The cone resulted from the eruption of basaltic cinders (or ‘scoria’) early in the Holocene. Radiocarbon dates from charcoal in the tephra place the eruption between 8750 and 8850 radiocarbon years before present (14C years BP). This correlates to between 10,160 and 9550 calendar years ago. The reddish-orange scoria erupted from the cone is very evident along Forest Service Road 13 for a half mile before the road reaches the parking lot.  After the gas-rich basaltic tephra had erupted, the Sulphur Creek lava flow began to leak out from the eastern base of the cone; this flowed down the modern Sulphur and Rocky Creek drainages, and into the Baker River valley. Here it gets even more interesting. The Baker valley was submerged beneath a deep lake at that time (a remnant of Glacial lake Baker). This lake extended from a dam composed of glacial deposits (and originally ice, too) near the site of the town of Concrete above the current north end of the Baker Lake reservoir. The lava entered the 100+ m (350 foot) deep lake and flowed, submerged, for  2 km across the lake floor until it piled up against the eastern valley wall. This is all another story, and a companion field trip to the lava may eventually appear on this website. The story of the interaction between the lava and the lake was published in Tucker and Scott (2009)- contact Dave Tucker for the pdf: tuckerd at geol dot wwu dot edu.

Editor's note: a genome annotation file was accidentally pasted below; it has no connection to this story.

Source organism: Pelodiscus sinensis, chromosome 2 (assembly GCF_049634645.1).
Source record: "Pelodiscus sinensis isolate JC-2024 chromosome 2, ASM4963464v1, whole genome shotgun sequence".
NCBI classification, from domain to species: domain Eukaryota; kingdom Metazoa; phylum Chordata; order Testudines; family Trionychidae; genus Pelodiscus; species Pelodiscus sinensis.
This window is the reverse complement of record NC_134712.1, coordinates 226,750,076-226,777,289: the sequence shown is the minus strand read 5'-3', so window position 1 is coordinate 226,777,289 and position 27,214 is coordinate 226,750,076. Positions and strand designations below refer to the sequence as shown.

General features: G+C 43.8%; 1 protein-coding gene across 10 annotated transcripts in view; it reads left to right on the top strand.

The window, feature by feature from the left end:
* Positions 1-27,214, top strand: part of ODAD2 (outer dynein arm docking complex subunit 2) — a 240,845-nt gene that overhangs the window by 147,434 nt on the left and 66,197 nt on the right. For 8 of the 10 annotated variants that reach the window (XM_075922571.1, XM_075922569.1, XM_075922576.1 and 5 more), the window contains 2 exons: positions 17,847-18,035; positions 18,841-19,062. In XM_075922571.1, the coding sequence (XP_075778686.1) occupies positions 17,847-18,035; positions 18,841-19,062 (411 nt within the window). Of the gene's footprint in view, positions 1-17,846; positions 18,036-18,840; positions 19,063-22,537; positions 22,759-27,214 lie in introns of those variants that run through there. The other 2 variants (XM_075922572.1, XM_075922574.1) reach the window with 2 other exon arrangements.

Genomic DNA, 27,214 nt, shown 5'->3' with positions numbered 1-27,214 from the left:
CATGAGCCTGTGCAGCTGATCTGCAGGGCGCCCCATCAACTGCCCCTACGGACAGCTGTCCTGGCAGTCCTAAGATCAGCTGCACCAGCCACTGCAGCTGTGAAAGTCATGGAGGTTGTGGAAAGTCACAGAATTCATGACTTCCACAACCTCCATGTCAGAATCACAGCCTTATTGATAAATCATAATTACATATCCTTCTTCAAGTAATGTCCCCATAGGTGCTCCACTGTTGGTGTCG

The larger SW pond, looking NE from near the low point in the crater rim.

It is interesting to speculate why there are lakes in the craters of the cinder cone. This is most unusual. Cinders cones are very permeable. One speculation I’ve heard is that the crater floor is underlain by solid lava; from what I’ve seen of the Sulphur Creek lava flow, neither the lava nor that idea hold water. My hypothesis is that sufficient vegetation has grown and decayed, with the addition of plenty of fine sediment via glacial dust and tephra, to form a dense soil and organic mat, which then holds the water. The sediment core project would hopefully shed light on this.